I know that, for many of you, that single syllable inevitably evokes an intense and complex emotional response, likely including feelings such as shame, doubt, resistance, and even anger and fear. There you were, happily googling away in search of opportunities for liberated and sensual self-expression and exploration, and then up pops that damn word again, and all those old voices come right back to haunt you.
What you’re experiencing is perhaps one of my primary reasons for using the G-word in my work.
It certainly helps that is is a word that is generally familiar to most people in the western world as being connected to divinity in some way or other. It’s useful that, despite its many applications, it’s one simple syllable.
But I must also at this point confess to a certain linguistic fetish: I have a taste for appropriating language that, for many of us, at one time or another stood for our own shamefulness and unworthiness, language that told us our feelings and desires were somehow flawed or wrong, and using it in what I would call human-positive contexts. Which is to say, contexts where those same desires and feelings can be expressed, honoured, and reclaimed as powerful creative forces and signposts towards our bliss.
But what do I mean when I say God? Because if I mean the old guy with the beard who frowned down from the clouds at you when you got your first hard-on as a kid, you’re outta here, right?
What I’m primarily referring to when I use the G-word is an experience.
The experience of being constantly and unconditionally loved.
And I encourage participants in my work to be spiritual adults, and replace the word God as it pops up in my sentences with whatever represents that universal Love for them; Ganesh or Ghandi? Guides or Greater self? Green grass in the summer sun? You decide.
My own first serious forays into spirituality were via paganism, so the first conscious experience I can remember of that Love is rich with pagan imagery; at the time, I would not have associated it with the word God, since I was endeavouring to do away with Christic language from my spiritual vocabulary. But that Love will reach us through any door we leave open, so here’s what that first experience looked like to me:
It had been a rough day – as was often the case at that time in my life. I was in bed, crying and praying for change. In my mind’s eye, my guardian angel showed up, took me by the hand, and lead me into a forest. It was a night-time landscape, but things twinkled in the trees, and there was a sense of anticipation in the air. He drew me into a clearing, and standing there were what I would at the time have called “The Lord and Lady”.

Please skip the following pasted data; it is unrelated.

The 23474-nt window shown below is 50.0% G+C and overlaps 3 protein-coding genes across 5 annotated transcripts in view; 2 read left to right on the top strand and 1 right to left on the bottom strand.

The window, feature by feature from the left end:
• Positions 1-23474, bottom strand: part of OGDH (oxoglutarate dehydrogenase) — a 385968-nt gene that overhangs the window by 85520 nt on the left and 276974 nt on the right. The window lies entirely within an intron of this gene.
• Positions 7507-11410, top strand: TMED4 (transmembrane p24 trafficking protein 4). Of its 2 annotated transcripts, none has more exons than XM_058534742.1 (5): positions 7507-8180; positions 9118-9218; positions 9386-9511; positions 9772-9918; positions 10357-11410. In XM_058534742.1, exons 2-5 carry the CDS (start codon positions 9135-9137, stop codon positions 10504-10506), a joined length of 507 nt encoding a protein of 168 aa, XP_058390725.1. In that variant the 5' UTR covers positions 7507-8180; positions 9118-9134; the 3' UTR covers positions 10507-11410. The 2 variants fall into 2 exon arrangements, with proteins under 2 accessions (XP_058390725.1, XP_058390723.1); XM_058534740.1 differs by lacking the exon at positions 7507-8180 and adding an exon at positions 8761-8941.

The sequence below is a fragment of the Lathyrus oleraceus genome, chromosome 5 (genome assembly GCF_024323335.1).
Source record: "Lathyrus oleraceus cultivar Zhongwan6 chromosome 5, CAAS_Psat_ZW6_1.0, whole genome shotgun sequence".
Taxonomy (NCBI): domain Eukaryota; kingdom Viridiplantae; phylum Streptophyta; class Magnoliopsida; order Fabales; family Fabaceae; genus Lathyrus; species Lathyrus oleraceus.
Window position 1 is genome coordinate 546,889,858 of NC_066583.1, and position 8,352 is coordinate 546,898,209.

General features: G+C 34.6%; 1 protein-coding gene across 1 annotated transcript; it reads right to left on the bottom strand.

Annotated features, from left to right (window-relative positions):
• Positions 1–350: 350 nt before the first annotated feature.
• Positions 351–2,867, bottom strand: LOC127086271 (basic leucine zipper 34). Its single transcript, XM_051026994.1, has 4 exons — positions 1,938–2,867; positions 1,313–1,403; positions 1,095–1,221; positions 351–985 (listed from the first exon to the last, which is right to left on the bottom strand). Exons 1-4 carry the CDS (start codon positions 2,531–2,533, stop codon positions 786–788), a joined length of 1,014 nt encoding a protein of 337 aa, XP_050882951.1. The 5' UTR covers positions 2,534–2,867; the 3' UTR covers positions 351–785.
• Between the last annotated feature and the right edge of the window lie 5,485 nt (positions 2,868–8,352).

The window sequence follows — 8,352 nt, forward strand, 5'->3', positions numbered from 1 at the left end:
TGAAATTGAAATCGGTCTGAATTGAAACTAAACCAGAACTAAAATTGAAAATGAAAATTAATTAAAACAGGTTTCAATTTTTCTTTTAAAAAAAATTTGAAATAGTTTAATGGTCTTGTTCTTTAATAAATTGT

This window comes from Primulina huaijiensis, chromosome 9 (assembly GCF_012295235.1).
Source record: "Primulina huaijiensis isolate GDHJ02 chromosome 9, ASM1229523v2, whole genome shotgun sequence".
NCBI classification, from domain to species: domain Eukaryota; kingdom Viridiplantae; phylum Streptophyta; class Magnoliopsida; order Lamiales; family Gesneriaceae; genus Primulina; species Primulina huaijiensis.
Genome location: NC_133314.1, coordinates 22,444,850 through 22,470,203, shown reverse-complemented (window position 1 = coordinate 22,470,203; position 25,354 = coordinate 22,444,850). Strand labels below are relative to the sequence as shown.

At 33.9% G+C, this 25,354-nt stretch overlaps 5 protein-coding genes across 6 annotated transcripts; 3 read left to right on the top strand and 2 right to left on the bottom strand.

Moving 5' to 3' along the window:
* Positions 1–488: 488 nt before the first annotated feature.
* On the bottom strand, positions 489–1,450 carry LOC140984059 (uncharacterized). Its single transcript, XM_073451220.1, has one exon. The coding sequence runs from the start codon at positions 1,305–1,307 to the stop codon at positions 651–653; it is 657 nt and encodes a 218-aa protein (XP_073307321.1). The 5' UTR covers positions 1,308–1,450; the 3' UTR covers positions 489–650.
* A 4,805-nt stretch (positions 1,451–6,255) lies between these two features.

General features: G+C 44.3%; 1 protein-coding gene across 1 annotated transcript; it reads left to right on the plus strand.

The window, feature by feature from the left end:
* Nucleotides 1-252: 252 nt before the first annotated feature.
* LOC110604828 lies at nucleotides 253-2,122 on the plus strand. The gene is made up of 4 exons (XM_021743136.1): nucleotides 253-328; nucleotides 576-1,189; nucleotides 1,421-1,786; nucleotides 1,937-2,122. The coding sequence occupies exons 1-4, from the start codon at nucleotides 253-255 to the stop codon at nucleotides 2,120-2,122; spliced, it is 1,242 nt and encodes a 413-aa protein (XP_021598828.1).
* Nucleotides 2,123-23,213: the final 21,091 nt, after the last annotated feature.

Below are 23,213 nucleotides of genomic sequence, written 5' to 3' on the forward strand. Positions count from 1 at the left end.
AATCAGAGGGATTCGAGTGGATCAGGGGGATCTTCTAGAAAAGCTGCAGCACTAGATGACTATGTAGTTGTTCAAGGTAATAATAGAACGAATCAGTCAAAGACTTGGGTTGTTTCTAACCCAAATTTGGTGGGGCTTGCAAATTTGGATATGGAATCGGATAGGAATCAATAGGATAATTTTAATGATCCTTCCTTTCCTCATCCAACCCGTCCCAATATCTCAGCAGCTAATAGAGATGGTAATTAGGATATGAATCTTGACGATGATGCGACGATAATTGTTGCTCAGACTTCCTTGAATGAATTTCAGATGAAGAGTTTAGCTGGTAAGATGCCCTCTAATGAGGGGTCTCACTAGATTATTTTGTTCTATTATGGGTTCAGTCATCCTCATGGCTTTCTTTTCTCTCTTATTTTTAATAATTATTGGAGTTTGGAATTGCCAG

He was in the background, beautiful, broad and tall, the antlers on his head adding another couple of feet to his already substantial height, smiling knowingly and exuding an air of welcome. She was small, with nut-brown skin, hands that ended in claws like those of a woodland animal, and twinkling black eyes. She smiled straight at me and took me into her arms, holding me as I cried.
I felt a warm wave of love envelop me; I could not remember a time when I felt so accepted and adored.
And it is that feeling, that experience, that I term God. It is that which holds you between breathing in and breathing out; the most loving voice you can hear in your heart; the small miracle that shows up at the tail-end of a rough journey to carry you safely home. It is a sense of unconditional, abundant, ecstatic adoration that fills me, and is available for all.
Since then I’ve journeyed, chanted, peace-danced, sufi-spun, and tantric-sexed; talked with angels, flown with totems, and been penetrated by deities in the heavens of my third eye… It’s been ecstatic, empowering, profound, magical, healing, and all kinds of other wonderful – and from where I’m at now, all of those activities look like different doors into the same building. A building I’m leaving less and less often these days.
What is God? Perhaps the energy that underlies all things… perhaps an omnipotent parent to everything in the Universe… perhaps a powerful archetype seated in mass human consciousness… perhaps my wise subconscious self getting disguised so it can get through to me…
Would it matter if it was “just” my subconscious mind supplying the images, if it makes me feel that way, if it incites me to be more loving and forgiving to myself and others? I think not.
In fact, in doing this work, I actively encourage participants to have a personal, transpersonal, and transcendental experience of God. In other words, I invite them to treat themselves as divine; treat their fellow participants as the divine incarnate; and to experience divinity as all present and pervading. Thus, the work invites self-love and acceptance and trust, takes relating with others to a whole new level of intimacy, and reveals portals into ecstasy and bliss.
It’s all Go(o)d.